By: Scott B. Riddle, Esq.
In re Howard, 351 B.R. 251, Adv. No. 05-5160, 2006 Bankr. LEXIS 2319 (Bankr. M.D. Ga. September 21, 2006)(Hershner). Prior to the filing of the debtor’s Bankruptcy petition, a foreclosure sale was conducted on debtor’s residence. The purchaser was the high bidder, and arranged to meet the lender’s attorney at the lender’s office the next morning to pay the purchase price and obtain the foreclosure deed. It is not disputed that the purchaser had sufficient funds on deposit with the lender to pay the purchase price. On the same day as the foreclosure sale, the purchaser obtained insurance on the property and visited the residence to tell the debtor that he had purchased the property. The debtor informed the purchaser that the property could not have been sold because the debtor had filed bankruptcy. Based on this, the purchaser did not go to the lender the next morning as scheduled. Instead, the purchaser gave the lender a check and obtained a foreclosure deed over a week later. In fact, the debtor had not filed a Bankruptcy petition prior to the foreclosure and then the purchaser visited him, but instead filed the day after the sale. The debtor sought to set aside the foreclosure as violating the automatic stay.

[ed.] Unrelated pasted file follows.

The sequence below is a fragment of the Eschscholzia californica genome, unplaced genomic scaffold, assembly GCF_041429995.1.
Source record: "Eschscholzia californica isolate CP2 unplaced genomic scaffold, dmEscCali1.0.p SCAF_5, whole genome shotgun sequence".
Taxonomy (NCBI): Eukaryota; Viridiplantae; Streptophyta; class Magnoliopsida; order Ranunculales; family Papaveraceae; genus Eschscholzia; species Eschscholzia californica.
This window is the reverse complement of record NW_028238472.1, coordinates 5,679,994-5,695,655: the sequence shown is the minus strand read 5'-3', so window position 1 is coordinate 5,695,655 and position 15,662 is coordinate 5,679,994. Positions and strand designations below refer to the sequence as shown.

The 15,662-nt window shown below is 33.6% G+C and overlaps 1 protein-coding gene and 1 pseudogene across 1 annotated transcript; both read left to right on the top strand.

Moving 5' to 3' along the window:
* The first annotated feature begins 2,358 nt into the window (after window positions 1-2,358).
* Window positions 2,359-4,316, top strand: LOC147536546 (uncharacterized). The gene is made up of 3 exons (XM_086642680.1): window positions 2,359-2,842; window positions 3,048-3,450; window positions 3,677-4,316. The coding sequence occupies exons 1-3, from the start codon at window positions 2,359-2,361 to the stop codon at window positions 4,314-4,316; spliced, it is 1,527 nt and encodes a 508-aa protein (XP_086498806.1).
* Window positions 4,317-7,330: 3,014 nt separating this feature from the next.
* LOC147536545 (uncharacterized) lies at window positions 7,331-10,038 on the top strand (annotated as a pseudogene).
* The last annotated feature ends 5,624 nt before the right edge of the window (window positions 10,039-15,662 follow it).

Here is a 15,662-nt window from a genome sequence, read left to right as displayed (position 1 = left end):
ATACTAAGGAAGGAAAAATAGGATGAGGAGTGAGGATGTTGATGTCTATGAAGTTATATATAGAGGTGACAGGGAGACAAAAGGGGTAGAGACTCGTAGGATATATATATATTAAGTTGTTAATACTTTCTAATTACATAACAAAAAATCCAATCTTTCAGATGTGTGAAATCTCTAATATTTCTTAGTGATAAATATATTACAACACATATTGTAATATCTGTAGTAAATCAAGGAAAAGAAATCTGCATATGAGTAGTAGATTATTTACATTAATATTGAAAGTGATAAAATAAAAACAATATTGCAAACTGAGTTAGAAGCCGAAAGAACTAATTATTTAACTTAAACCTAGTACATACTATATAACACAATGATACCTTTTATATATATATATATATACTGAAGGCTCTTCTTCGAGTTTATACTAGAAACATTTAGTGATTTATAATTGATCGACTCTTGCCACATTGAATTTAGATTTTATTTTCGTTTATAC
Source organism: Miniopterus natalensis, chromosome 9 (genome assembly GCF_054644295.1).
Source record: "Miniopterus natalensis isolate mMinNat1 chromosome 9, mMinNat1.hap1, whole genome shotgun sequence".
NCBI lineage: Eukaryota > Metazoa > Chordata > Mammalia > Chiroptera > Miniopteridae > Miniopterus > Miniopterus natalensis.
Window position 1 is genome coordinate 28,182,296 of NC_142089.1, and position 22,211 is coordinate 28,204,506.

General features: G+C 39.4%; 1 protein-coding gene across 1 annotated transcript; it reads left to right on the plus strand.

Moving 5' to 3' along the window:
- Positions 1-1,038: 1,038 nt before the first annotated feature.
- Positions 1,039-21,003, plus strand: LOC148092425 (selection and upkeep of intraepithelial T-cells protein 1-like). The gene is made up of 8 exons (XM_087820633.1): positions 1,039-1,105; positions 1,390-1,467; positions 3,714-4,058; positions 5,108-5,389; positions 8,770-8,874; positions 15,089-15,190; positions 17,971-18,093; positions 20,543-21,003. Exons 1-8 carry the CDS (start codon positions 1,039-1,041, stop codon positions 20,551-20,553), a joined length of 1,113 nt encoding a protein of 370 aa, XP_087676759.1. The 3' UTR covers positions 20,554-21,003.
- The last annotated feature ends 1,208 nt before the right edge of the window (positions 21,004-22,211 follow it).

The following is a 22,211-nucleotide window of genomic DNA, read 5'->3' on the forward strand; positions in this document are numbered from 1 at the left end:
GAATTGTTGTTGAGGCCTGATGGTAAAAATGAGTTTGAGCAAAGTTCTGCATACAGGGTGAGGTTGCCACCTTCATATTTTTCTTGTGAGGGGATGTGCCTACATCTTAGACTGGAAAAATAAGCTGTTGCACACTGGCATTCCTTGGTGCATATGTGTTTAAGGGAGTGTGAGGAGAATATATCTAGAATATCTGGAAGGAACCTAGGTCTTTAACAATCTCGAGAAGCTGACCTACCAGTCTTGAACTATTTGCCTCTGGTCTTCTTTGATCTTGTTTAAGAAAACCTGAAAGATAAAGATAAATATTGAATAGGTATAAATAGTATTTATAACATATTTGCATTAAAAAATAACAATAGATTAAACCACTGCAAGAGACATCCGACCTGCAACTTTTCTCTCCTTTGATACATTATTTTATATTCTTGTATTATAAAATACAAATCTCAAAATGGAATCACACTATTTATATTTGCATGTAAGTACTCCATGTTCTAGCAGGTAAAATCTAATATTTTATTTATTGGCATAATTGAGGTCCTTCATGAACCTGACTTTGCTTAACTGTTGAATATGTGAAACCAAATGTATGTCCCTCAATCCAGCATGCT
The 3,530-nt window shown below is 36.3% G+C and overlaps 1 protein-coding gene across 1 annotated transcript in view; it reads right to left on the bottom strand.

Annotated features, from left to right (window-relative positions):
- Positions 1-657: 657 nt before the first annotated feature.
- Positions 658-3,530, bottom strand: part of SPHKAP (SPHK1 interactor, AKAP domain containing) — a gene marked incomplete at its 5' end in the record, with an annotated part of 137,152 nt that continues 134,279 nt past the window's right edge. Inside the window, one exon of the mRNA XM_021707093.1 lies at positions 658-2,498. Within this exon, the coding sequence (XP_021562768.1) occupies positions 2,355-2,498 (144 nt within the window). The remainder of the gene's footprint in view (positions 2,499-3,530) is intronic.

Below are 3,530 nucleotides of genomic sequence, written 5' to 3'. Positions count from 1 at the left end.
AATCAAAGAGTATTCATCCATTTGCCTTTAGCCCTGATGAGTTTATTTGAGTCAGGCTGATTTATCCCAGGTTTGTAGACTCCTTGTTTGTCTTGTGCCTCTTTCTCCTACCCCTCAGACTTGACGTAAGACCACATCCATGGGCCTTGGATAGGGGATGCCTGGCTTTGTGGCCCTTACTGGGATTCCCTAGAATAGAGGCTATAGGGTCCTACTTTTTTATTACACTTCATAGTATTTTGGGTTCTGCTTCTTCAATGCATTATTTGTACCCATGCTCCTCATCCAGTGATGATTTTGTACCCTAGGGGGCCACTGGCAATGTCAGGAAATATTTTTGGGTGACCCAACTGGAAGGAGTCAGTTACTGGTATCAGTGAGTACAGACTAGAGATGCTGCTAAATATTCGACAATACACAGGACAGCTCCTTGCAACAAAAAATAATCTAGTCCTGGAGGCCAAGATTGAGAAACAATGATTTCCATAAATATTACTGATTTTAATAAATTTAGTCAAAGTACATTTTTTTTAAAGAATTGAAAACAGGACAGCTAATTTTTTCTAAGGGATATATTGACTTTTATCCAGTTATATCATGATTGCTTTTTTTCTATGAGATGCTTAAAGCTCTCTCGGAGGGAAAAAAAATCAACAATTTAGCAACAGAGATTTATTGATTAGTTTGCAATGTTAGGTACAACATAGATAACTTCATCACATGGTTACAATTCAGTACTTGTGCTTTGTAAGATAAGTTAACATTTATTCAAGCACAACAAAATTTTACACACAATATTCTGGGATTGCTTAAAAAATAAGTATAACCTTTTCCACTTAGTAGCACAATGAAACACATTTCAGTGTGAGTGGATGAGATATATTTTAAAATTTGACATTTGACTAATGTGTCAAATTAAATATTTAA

The Court set aside the sale. The language of the Deed to Secure Debt (which was not the standard Fannie Mae/Freddie Mac form) provided that the debtor would be divested of his rights and equity when the lender gave the purchaser "good and sufficient title in Fee Simple." It was undisputed that the Bank gave the purchaser title over a week after the sale, and after the Bankruptcy petition was filed. The lender is bound by the terms of of its deed to secure debt, and therefore, the debtor was entitled to summary judgment and the foreclosure sale was set aside.
Update: Motion for Interlocutory Appeal filed by the Bank was denied. The Citizens Bank of Cochran and Herbert Davis v. Howard, No. 5:06-CV-357, 2006 U.S. Dist. LEXIS 87898 (M.D. Ga. December 5, 2006).